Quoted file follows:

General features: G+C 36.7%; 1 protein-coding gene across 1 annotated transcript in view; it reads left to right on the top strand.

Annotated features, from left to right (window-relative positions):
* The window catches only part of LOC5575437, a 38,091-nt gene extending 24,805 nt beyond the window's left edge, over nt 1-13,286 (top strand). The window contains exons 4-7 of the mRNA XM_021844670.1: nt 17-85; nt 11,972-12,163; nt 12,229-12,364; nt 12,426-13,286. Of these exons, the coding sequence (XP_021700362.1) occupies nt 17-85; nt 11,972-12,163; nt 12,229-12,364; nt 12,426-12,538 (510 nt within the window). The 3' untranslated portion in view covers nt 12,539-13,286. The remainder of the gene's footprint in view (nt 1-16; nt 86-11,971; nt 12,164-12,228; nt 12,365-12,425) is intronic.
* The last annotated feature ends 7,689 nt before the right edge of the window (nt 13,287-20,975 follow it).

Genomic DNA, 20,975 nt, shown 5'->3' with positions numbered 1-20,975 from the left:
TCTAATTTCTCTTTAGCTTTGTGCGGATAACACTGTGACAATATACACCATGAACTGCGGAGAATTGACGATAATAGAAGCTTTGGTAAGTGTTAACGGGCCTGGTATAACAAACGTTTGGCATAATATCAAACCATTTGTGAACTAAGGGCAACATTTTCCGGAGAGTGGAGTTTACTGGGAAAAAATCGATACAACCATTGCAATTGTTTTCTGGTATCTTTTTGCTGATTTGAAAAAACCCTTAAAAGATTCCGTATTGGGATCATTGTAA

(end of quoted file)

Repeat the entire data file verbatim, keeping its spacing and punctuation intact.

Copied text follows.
General features: G+C 36.7%; 1 protein-coding gene across 1 annotated transcript in view; it reads left to right on the top strand.

Annotated features, from left to right (window-relative positions):
* The window catches only part of LOC5575437, a 38,091-nt gene extending 24,805 nt beyond the window's left edge, over nt 1-13,286 (top strand). The window contains exons 4-7 of the mRNA XM_021844670.1: nt 17-85; nt 11,972-12,163; nt 12,229-12,364; nt 12,426-13,286. Of these exons, the coding sequence (XP_021700362.1) occupies nt 17-85; nt 11,972-12,163; nt 12,229-12,364; nt 12,426-12,538 (510 nt within the window). The 3' untranslated portion in view covers nt 12,539-13,286. The remainder of the gene's footprint in view (nt 1-16; nt 86-11,971; nt 12,164-12,228; nt 12,365-12,425) is intronic.
* The last annotated feature ends 7,689 nt before the right edge of the window (nt 13,287-20,975 follow it).

Genomic DNA, 20,975 nt, shown 5'->3' with positions numbered 1-20,975 from the left:
TCTAATTTCTCTTTAGCTTTGTGCGGATAACACTGTGACAATATACACCATGAACTGCGGAGAATTGACGATAATAGAAGCTTTGGTAAGTGTTAACGGGCCTGGTATAACAAACGTTTGGCATAATATCAAACCATTTGTGAACTAAGGGCAACATTTTCCGGAGAGTGGAGTTTACTGGGAAAAAATCGATACAACCATTGCAATTGTTTTCTGGTATCTTTTTGCTGATTTGAAAAAACCCTTAAAAGATTCCGTATTGGGATCATTGTAA